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Living with a distractible brain

While there are many positive and problematic sides to distractions, the reality is that our daily lives are filled with them: Movies, series, video games, odd TikTok dances and other social media, the list goes on... After all, who doesn't like turning on their TV and taking a break from reality by watching a series or movie, or taking out a book and read.

All of these things coupled with pressures from your job or family life has an impact on your focus. Now imagine you already struggle to focus on a calm day, these additional distractions make the life of a person with a neurodivergent condition quite challenging.

Everyone is different

Some people thrive in busy offices and love having music on while they work. Others need complete silence and tunnel-vision to complete the same work. Whichever person you are, investing in a good set of noise cancelling headphones would be a great way to ensure you can both get what you need.

Some people need to move more than others. Why not do a coffee round when you feel the need? People need to drink during the day anyway, so take that as a little break to reset your mind.

It doesn't matter what you need, so long as you find out how you can meet your own needs. I've found out that if I do one workout a day that I can focus much better. Forcing yourself to work longer or harder than you can is overwhelming and can have a negative impact on your mental health. Understand what type of distraction you need to reset your mind and refocus.

Tips to schedule your day

It's not just ADHD that causes distractions, it's everything around us as well. Still, it is possible to get lots done in a day. It can also be beneficial to have such a distractible brain because it allows us to be creative thinkers!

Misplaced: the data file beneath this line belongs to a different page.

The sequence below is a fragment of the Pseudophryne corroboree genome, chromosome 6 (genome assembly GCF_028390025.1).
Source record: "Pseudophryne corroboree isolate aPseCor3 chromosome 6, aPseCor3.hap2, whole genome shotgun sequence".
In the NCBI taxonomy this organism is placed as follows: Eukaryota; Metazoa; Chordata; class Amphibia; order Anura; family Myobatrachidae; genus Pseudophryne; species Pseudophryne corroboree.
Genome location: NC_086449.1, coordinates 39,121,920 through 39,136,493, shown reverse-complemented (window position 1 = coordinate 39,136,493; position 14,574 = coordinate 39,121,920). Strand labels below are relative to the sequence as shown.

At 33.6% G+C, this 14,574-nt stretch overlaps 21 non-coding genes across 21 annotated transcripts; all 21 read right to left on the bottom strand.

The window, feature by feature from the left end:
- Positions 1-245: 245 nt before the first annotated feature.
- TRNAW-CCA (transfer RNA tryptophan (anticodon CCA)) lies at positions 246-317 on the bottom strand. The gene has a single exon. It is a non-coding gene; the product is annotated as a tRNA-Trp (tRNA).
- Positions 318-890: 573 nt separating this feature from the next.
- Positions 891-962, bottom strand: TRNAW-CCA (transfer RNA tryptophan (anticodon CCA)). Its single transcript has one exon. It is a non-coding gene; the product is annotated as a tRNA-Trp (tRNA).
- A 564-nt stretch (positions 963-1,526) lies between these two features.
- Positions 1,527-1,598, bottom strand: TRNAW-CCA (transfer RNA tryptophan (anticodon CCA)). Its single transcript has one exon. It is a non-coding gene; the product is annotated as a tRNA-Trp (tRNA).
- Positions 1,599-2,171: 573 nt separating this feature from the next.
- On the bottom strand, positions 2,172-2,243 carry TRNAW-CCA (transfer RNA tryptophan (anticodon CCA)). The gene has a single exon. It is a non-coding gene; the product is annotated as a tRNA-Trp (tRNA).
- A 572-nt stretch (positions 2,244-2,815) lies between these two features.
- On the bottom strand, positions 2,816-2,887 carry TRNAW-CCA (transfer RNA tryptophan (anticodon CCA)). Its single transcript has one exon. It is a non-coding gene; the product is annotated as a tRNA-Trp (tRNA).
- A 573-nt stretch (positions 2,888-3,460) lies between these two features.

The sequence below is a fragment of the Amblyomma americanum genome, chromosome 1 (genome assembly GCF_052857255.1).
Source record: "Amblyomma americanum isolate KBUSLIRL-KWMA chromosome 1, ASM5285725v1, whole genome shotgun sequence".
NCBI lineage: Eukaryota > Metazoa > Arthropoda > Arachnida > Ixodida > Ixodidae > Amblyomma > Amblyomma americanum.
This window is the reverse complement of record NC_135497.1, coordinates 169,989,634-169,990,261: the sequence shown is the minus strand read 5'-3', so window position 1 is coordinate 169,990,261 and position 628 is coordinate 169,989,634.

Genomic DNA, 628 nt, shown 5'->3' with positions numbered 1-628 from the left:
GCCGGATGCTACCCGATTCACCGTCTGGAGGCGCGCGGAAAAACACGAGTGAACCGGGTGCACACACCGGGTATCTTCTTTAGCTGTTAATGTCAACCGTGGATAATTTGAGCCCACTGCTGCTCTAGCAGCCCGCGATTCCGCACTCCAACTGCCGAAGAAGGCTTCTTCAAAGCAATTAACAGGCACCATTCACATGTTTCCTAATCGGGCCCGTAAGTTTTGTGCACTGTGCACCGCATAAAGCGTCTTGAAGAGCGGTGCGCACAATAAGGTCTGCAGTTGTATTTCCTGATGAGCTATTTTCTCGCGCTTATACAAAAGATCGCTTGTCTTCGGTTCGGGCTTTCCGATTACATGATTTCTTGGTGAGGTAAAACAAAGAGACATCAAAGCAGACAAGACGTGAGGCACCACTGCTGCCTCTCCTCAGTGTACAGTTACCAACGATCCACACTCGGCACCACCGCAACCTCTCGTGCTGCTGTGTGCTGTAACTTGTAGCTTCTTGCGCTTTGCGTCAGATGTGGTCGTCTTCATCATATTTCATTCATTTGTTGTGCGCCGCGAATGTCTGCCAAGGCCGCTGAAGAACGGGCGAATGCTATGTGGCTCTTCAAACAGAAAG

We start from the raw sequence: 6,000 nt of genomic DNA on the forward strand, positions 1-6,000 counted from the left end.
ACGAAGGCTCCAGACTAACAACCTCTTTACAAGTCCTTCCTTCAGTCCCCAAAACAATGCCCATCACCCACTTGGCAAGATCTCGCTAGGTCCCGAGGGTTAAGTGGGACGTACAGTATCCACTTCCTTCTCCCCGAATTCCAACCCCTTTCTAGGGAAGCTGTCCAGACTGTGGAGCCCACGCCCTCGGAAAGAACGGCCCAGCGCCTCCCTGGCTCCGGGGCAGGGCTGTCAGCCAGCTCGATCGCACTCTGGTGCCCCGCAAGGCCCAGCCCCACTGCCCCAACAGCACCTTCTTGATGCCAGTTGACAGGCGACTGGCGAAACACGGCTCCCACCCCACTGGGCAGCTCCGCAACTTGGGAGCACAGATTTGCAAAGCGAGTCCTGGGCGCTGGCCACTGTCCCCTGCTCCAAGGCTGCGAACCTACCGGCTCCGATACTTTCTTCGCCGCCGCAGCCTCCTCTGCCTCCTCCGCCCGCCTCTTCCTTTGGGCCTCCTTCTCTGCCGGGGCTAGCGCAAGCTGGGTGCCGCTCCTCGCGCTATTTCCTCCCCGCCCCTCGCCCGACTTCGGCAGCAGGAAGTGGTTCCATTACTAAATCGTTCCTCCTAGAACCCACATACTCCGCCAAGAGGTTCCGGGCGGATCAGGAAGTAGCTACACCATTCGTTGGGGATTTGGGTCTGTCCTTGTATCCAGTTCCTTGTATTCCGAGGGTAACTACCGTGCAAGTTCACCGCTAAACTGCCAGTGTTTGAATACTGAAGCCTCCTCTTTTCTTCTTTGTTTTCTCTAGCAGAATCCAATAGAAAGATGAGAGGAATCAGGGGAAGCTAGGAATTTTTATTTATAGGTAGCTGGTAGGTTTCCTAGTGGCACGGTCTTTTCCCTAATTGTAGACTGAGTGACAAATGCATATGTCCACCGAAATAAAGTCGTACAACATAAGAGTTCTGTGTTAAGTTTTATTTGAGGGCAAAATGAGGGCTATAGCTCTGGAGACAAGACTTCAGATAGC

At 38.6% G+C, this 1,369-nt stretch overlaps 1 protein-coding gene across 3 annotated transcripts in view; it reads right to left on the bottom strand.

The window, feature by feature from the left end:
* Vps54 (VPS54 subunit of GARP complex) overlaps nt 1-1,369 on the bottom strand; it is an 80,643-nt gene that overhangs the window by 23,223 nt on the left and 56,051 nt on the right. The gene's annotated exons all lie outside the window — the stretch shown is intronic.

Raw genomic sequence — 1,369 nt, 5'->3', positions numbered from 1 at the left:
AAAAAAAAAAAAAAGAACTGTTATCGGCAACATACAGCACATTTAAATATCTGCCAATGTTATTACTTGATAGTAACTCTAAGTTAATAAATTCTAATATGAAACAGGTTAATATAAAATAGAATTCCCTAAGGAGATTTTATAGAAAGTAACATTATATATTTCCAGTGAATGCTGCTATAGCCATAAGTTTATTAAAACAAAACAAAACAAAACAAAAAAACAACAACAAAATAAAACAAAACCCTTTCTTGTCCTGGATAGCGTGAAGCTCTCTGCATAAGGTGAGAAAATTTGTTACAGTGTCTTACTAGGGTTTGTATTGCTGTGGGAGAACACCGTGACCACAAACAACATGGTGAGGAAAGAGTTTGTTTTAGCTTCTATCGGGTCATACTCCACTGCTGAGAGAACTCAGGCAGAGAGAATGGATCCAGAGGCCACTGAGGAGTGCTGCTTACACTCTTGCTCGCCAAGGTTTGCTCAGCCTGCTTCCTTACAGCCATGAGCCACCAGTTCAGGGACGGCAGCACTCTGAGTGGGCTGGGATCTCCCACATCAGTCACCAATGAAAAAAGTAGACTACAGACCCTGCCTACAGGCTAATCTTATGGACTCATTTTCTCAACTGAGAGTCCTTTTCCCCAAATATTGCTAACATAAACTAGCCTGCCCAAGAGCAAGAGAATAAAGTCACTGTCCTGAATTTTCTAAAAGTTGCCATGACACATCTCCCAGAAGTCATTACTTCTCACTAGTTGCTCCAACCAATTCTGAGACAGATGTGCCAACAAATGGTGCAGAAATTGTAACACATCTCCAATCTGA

Keep a journal / day planner close

Preferably always keep it open on your desk. You need to be able to see what your plan is at-a-glance. If you have to open it and find the page, you may lose track in between.

Prepare your meetings

Once you have a meeting, do a little 5-min prep beforehand. Take notes about the topics that have to be discussed and stick that onto your screen or keep it between your keyboard and screen. This will help you stay on track and keep to the planning. Having a notebook or notes on your screen open can prove essential.

Plan your meetings

And stick to the time you set for it! It is so easy to start a meeting - especially online - and keep chatting to the other person longer than the allotted time. Don't do it. Stop the meeting when it is supposed to end. Perhaps you might ask the other person to help with that. It will keep you to your own planning and allow for direction. If you truly need more time then try to schedule another meeting with the same people.

Give yourself breaks

No one can work eight hours straight and come out the other end feeling great. So don't be too hard on yourself if you're having a bad focus day. There are simply some days where even your longer walks, or chats, or music breaks cannot reset your focus. The most important thing to do then is to take a step back. Maybe a change of scenery will help you, or you can run an errand in between. If you work from home, a mild workout can work wonders on the brain!

Get support

It's not always possible to organise your own mind and find out what you need to reset your focus. Sometimes things that work on the one day will have no effect on the next day. This is the beauty (if you will) of ADHD or other neurodivergent focus issues. It's never boring!

So, find a coach who will help you and guide you through different strategies to organise and center yourself. A coach who will help you learn and understand what it means to struggle with your concentration. Someone who doesn't judge but knows exactly what's going on!

More information about coaching? Click here

Confidence is key and comes from understanding


Aron, Elaine, N., The Highly Sensitive Person; How to Thrive when the World Overwhelms You, 2017. Print.

Hallowell, E.M., and Ratey, J.J., Driven to Distraction; Recognizing and Coping with Attention Deficit disorder, from Childhood through Adulthood, 2011. Print.

Hallowell, E.M., and Ratey, J.J., ADHD 2.0; New Science and Essential Strategies for Thriving with Distraction - from Childhood through Adulthood, 2021. Print.

Kelly, K., and Ramundo, P., You Mean I'm Not Lazy, Stupid or Crazy? The Classic Self-Help Book for Adults with Attention Deficit Disorder, 2006. Print.

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